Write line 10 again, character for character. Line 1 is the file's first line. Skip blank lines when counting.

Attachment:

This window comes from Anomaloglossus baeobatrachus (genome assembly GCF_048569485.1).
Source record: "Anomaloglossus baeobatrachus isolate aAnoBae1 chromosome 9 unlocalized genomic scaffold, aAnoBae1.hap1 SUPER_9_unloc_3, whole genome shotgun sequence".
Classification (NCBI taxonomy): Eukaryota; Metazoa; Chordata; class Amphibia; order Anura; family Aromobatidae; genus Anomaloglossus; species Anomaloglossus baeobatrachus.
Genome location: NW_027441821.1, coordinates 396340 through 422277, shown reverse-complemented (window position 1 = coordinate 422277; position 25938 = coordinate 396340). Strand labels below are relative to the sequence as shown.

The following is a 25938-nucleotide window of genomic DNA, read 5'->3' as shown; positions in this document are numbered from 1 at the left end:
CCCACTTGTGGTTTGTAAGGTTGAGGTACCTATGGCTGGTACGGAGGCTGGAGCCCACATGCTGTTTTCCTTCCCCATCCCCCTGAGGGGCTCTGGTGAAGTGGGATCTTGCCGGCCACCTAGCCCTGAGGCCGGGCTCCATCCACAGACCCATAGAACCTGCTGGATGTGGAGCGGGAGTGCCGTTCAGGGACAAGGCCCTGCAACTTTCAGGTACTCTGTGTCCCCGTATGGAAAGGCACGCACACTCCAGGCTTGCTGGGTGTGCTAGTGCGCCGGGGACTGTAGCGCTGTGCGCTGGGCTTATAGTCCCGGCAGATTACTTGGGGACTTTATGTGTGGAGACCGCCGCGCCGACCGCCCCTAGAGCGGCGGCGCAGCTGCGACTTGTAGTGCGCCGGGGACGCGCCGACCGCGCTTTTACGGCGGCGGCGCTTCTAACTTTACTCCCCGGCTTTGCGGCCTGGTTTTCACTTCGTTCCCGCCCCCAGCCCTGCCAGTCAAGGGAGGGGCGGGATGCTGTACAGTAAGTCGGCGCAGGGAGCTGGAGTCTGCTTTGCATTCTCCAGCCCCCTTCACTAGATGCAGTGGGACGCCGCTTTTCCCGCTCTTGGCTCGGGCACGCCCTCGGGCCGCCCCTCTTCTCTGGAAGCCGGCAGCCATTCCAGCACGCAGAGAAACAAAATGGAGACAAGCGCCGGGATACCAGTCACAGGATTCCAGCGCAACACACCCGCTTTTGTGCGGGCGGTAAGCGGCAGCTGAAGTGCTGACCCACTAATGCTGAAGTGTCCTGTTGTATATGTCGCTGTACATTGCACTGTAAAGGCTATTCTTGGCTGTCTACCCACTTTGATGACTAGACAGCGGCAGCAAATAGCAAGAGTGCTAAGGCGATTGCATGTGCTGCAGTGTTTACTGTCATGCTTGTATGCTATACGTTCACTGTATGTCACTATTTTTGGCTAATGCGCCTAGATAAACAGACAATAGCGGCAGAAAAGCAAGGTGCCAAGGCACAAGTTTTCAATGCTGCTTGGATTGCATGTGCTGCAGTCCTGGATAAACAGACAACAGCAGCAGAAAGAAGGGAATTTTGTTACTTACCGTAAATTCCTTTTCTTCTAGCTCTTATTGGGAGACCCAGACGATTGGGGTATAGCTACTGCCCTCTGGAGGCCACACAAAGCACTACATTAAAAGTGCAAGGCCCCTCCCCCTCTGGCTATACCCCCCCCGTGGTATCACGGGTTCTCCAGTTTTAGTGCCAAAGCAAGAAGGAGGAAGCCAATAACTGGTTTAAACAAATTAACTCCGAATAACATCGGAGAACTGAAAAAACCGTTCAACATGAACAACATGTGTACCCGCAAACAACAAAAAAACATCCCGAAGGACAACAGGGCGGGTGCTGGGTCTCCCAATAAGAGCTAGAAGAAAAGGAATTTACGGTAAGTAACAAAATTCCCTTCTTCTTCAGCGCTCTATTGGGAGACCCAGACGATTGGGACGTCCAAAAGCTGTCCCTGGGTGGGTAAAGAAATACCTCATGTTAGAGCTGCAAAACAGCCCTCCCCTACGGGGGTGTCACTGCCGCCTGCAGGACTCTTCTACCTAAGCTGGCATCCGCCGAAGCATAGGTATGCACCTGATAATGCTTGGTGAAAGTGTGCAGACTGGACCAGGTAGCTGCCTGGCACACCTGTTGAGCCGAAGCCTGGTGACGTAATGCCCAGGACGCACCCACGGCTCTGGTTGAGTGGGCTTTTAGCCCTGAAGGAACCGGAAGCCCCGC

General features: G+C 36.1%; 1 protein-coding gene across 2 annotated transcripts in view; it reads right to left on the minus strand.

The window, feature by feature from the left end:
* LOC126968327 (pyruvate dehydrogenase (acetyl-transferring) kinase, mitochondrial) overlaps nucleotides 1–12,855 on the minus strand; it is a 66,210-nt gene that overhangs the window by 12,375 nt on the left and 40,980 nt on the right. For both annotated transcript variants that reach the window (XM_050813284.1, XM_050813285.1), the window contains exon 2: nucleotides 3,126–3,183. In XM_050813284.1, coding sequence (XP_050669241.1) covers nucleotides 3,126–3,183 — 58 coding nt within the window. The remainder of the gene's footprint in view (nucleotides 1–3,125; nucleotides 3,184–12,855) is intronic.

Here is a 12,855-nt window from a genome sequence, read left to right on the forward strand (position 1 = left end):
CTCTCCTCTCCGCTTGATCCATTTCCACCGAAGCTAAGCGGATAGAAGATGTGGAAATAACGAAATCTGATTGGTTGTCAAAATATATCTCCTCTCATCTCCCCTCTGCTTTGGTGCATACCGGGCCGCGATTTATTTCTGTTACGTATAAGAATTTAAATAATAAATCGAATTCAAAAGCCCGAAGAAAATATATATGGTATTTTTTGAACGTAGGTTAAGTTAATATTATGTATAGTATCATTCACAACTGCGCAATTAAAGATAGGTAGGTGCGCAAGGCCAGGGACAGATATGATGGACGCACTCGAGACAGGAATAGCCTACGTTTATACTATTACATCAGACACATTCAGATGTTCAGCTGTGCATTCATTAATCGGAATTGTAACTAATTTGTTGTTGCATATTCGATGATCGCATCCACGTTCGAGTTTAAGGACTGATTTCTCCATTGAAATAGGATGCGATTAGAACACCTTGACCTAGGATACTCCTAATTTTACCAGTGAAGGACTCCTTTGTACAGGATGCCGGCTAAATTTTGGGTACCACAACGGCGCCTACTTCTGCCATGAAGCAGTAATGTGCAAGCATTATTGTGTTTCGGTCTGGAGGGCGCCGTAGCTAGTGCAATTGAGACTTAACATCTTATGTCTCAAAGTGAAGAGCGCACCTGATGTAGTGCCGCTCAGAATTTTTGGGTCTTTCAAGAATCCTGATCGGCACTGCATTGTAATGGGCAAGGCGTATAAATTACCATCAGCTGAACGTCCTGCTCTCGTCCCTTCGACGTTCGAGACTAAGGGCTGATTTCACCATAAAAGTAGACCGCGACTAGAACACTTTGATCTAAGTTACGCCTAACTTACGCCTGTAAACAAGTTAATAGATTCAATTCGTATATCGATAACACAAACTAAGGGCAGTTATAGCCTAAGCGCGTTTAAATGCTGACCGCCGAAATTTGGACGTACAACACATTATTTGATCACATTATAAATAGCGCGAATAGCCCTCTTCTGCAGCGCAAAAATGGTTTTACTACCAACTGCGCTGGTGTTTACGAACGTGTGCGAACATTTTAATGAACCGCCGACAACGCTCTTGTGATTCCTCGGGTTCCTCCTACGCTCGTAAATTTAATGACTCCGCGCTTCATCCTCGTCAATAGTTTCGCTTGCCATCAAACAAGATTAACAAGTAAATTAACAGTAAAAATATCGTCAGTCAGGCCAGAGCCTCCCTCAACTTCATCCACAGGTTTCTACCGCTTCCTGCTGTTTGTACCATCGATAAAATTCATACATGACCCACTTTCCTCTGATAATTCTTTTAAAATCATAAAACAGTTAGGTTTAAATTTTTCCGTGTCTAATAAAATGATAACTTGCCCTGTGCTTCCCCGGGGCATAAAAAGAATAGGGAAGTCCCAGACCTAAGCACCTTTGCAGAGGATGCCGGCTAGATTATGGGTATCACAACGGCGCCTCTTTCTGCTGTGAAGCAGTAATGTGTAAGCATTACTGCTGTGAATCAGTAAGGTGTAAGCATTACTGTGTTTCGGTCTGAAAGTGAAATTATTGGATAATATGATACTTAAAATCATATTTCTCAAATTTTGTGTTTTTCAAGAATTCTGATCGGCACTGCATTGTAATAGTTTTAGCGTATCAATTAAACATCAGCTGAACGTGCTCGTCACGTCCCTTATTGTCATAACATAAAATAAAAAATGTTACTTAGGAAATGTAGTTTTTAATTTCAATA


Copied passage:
Here is a 12,855-nt window from a genome sequence, read left to right on the forward strand (position 1 = left end):